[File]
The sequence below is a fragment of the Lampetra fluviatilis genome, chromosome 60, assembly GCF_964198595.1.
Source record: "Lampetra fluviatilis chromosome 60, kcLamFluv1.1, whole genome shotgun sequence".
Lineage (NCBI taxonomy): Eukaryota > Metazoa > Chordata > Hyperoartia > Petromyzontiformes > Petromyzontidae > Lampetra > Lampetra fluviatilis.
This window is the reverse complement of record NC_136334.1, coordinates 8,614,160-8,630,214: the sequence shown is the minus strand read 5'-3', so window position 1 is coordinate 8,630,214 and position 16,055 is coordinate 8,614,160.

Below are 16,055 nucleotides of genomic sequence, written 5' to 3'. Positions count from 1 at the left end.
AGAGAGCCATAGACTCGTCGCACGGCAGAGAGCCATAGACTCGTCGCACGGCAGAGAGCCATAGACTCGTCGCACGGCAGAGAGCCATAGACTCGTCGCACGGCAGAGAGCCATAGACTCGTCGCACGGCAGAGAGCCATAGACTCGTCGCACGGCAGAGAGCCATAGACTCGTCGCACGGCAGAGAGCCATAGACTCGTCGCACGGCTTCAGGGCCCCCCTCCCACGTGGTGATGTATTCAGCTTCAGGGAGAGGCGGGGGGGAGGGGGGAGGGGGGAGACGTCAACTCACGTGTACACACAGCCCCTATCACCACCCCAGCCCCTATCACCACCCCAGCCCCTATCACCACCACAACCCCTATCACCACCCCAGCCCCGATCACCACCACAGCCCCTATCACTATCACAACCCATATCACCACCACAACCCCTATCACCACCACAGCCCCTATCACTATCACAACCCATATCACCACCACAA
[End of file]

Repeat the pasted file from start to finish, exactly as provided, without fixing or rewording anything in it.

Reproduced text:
The sequence below is a fragment of the Lampetra fluviatilis genome, chromosome 60, assembly GCF_964198595.1.
Source record: "Lampetra fluviatilis chromosome 60, kcLamFluv1.1, whole genome shotgun sequence".
Lineage (NCBI taxonomy): Eukaryota > Metazoa > Chordata > Hyperoartia > Petromyzontiformes > Petromyzontidae > Lampetra > Lampetra fluviatilis.
This window is the reverse complement of record NC_136334.1, coordinates 8,614,160-8,630,214: the sequence shown is the minus strand read 5'-3', so window position 1 is coordinate 8,630,214 and position 16,055 is coordinate 8,614,160.

Below are 16,055 nucleotides of genomic sequence, written 5' to 3'. Positions count from 1 at the left end.
AGAGAGCCATAGACTCGTCGCACGGCAGAGAGCCATAGACTCGTCGCACGGCAGAGAGCCATAGACTCGTCGCACGGCAGAGAGCCATAGACTCGTCGCACGGCAGAGAGCCATAGACTCGTCGCACGGCAGAGAGCCATAGACTCGTCGCACGGCAGAGAGCCATAGACTCGTCGCACGGCAGAGAGCCATAGACTCGTCGCACGGCTTCAGGGCCCCCCTCCCACGTGGTGATGTATTCAGCTTCAGGGAGAGGCGGGGGGGAGGGGGGAGGGGGGAGACGTCAACTCACGTGTACACACAGCCCCTATCACCACCCCAGCCCCTATCACCACCCCAGCCCCTATCACCACCACAACCCCTATCACCACCCCAGCCCCGATCACCACCACAGCCCCTATCACTATCACAACCCATATCACCACCACAACCCCTATCACCACCACAGCCCCTATCACTATCACAACCCATATCACCACCACAA